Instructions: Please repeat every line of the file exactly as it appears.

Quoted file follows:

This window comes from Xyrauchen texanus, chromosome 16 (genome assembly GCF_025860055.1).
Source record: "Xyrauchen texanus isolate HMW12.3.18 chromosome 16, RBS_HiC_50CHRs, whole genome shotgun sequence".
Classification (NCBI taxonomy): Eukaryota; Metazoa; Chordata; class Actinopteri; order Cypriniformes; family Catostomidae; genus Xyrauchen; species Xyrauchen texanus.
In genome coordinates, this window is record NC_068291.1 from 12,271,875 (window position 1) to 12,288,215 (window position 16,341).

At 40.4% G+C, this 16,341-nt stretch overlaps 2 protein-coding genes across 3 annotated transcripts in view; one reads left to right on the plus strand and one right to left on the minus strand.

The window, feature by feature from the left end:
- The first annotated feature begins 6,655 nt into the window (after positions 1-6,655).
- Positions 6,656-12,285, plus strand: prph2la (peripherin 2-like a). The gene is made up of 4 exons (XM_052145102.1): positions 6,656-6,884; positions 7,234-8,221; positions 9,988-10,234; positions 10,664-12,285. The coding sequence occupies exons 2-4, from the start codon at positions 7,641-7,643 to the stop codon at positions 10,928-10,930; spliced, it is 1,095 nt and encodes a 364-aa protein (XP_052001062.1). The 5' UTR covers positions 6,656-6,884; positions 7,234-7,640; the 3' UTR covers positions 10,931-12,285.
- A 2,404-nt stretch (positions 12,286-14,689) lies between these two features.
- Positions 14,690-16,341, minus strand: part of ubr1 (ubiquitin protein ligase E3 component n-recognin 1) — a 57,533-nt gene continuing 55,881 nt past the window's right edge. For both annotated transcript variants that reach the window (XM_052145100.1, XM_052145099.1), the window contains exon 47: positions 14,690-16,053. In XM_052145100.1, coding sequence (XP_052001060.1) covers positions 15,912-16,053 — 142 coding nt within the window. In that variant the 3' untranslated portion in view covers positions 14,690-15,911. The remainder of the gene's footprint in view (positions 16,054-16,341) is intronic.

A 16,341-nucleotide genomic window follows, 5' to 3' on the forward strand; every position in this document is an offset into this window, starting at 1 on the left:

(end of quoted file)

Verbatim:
This window comes from Xyrauchen texanus, chromosome 16 (genome assembly GCF_025860055.1).
Source record: "Xyrauchen texanus isolate HMW12.3.18 chromosome 16, RBS_HiC_50CHRs, whole genome shotgun sequence".
Classification (NCBI taxonomy): Eukaryota; Metazoa; Chordata; class Actinopteri; order Cypriniformes; family Catostomidae; genus Xyrauchen; species Xyrauchen texanus.
In genome coordinates, this window is record NC_068291.1 from 12,271,875 (window position 1) to 12,288,215 (window position 16,341).

At 40.4% G+C, this 16,341-nt stretch overlaps 2 protein-coding genes across 3 annotated transcripts in view; one reads left to right on the plus strand and one right to left on the minus strand.

The window, feature by feature from the left end:
- The first annotated feature begins 6,655 nt into the window (after positions 1-6,655).
- Positions 6,656-12,285, plus strand: prph2la (peripherin 2-like a). The gene is made up of 4 exons (XM_052145102.1): positions 6,656-6,884; positions 7,234-8,221; positions 9,988-10,234; positions 10,664-12,285. The coding sequence occupies exons 2-4, from the start codon at positions 7,641-7,643 to the stop codon at positions 10,928-10,930; spliced, it is 1,095 nt and encodes a 364-aa protein (XP_052001062.1). The 5' UTR covers positions 6,656-6,884; positions 7,234-7,640; the 3' UTR covers positions 10,931-12,285.
- A 2,404-nt stretch (positions 12,286-14,689) lies between these two features.
- Positions 14,690-16,341, minus strand: part of ubr1 (ubiquitin protein ligase E3 component n-recognin 1) — a 57,533-nt gene continuing 55,881 nt past the window's right edge. For both annotated transcript variants that reach the window (XM_052145100.1, XM_052145099.1), the window contains exon 47: positions 14,690-16,053. In XM_052145100.1, coding sequence (XP_052001060.1) covers positions 15,912-16,053 — 142 coding nt within the window. In that variant the 3' untranslated portion in view covers positions 14,690-15,911. The remainder of the gene's footprint in view (positions 16,054-16,341) is intronic.

A 16,341-nucleotide genomic window follows, 5' to 3' on the forward strand; every position in this document is an offset into this window, starting at 1 on the left: